In order to put the issue of effective assistance of counsel in perspective, I will present an overview of the relevant Supreme Court deci-sions. This overview will also provide a context for the Court’s recent decisions on effective assistance in Strickland v. Washington and United States v. Cronic, and help explain why it was so terribly important that the SupremeCourt address the issue. I agree with Professor Goodpaster that the Court essentially bobbled the issue.
In the 1960s and early 1970s, a series of cases established the bedrock right to counsel. The Supreme Court established the right to appointed counsel for indigents in any felony case, in any misdemeanor case involving imprisonment and for a defendant’s first appeal as of right. Perhaps most importantly, the Court recognized the right to effective assistance of counsel. The great expansion of procedural and substantive rights of criminal defend-ants, with respect to the fourth, fifth, and sixth amendments, meant not only that counsel would be present in a greater number of criminal cases, but also that in order to represent a defendant competently, those attorneys were going to have to do more in each case. There were more rights to assert, and because there was more to get right, there was also more to get wrong.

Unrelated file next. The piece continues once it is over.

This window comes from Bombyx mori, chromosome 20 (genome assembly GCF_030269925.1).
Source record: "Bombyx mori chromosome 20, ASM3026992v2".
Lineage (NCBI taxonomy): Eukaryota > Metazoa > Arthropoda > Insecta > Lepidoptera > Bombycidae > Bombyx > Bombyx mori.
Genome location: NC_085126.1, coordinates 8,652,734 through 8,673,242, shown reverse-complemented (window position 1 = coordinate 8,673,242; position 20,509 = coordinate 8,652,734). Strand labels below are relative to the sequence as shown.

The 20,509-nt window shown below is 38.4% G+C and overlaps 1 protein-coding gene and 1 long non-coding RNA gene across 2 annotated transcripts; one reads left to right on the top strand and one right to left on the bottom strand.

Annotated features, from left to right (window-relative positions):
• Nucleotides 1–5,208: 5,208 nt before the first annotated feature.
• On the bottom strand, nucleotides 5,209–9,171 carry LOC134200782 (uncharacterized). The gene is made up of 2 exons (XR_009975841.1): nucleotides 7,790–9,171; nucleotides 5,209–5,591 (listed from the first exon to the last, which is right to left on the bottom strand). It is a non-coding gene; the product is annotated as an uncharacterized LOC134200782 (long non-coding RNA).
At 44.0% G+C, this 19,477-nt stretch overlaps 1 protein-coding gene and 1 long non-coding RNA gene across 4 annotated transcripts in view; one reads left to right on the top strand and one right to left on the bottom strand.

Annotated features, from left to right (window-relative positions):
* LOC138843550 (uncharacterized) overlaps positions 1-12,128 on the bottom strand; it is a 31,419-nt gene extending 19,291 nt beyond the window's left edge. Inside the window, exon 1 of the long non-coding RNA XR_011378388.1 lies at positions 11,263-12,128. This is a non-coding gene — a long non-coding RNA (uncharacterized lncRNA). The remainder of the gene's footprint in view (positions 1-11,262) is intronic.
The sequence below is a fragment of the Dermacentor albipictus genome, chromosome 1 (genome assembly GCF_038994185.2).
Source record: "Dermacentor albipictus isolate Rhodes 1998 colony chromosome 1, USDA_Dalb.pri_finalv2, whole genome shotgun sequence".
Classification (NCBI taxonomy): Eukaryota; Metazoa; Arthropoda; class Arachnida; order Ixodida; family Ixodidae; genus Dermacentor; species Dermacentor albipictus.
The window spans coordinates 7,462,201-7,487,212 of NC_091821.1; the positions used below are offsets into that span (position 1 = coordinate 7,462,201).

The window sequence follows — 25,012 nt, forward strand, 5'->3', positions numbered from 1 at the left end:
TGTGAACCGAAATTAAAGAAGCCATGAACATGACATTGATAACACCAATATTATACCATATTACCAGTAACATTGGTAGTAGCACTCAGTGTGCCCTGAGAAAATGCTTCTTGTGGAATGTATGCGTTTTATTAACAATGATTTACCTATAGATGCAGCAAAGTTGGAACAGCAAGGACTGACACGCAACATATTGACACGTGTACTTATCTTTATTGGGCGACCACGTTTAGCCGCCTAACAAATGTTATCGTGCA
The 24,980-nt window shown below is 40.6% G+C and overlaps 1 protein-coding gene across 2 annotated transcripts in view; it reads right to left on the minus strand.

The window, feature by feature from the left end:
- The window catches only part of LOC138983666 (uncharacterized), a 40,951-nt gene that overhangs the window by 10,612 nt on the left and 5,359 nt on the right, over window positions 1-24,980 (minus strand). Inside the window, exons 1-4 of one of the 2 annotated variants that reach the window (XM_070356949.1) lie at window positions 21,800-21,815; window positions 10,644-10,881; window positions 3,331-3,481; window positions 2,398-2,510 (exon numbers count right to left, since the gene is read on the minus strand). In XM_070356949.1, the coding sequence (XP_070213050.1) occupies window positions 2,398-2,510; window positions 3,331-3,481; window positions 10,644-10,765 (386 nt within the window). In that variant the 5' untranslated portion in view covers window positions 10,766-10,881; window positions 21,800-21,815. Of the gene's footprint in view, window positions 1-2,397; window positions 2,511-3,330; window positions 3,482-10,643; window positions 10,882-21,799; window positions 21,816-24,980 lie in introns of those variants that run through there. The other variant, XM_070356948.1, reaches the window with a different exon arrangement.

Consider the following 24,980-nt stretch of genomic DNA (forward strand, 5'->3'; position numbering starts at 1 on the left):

Voting rights advocates should explore section 11(b) of the Voting Rights Act as a vehicle to combat voter intimidation.
DOJ guidance for mentally impaired detainees in immigration removal proceedings should be amended to provide counsel at earlier signs of incompetence.
This article argues Allyene signals a shift in the availability of constitutional challenges in cases where sentencing factors are particularly important.
Mandatory arbitration for guestworkers, a uniquely vulnerable group, will result in class inequality and worse conditions for all workers.